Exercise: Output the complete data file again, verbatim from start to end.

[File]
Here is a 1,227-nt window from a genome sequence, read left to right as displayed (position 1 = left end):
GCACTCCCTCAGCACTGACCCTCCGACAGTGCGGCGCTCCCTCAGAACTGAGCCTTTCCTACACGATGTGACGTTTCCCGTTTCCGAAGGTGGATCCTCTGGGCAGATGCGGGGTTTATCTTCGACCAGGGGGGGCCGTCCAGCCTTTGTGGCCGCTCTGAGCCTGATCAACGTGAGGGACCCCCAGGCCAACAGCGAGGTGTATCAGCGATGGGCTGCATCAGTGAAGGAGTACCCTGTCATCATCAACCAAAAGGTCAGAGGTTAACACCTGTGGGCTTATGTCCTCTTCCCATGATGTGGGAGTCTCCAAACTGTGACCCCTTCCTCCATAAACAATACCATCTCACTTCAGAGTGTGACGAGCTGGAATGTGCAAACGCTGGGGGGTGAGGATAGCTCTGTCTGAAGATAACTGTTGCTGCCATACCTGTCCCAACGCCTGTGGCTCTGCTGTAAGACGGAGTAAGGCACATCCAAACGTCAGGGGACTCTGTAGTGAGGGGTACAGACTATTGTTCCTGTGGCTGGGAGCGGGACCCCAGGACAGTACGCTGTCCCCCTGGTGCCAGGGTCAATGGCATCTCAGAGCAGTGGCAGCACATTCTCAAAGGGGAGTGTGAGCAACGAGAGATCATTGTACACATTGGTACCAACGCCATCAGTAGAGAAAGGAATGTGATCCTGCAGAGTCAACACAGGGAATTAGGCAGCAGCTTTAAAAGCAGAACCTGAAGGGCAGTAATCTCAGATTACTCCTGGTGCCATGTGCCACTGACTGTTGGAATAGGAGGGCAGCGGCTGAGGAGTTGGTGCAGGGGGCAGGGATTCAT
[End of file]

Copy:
Here is a 1,227-nt window from a genome sequence, read left to right as displayed (position 1 = left end):
GCACTCCCTCAGCACTGACCCTCCGACAGTGCGGCGCTCCCTCAGAACTGAGCCTTTCCTACACGATGTGACGTTTCCCGTTTCCGAAGGTGGATCCTCTGGGCAGATGCGGGGTTTATCTTCGACCAGGGGGGGCCGTCCAGCCTTTGTGGCCGCTCTGAGCCTGATCAACGTGAGGGACCCCCAGGCCAACAGCGAGGTGTATCAGCGATGGGCTGCATCAGTGAAGGAGTACCCTGTCATCATCAACCAAAAGGTCAGAGGTTAACACCTGTGGGCTTATGTCCTCTTCCCATGATGTGGGAGTCTCCAAACTGTGACCCCTTCCTCCATAAACAATACCATCTCACTTCAGAGTGTGACGAGCTGGAATGTGCAAACGCTGGGGGGTGAGGATAGCTCTGTCTGAAGATAACTGTTGCTGCCATACCTGTCCCAACGCCTGTGGCTCTGCTGTAAGACGGAGTAAGGCACATCCAAACGTCAGGGGACTCTGTAGTGAGGGGTACAGACTATTGTTCCTGTGGCTGGGAGCGGGACCCCAGGACAGTACGCTGTCCCCCTGGTGCCAGGGTCAATGGCATCTCAGAGCAGTGGCAGCACATTCTCAAAGGGGAGTGTGAGCAACGAGAGATCATTGTACACATTGGTACCAACGCCATCAGTAGAGAAAGGAATGTGATCCTGCAGAGTCAACACAGGGAATTAGGCAGCAGCTTTAAAAGCAGAACCTGAAGGGCAGTAATCTCAGATTACTCCTGGTGCCATGTGCCACTGACTGTTGGAATAGGAGGGCAGCGGCTGAGGAGTTGGTGCAGGGGGCAGGGATTCAT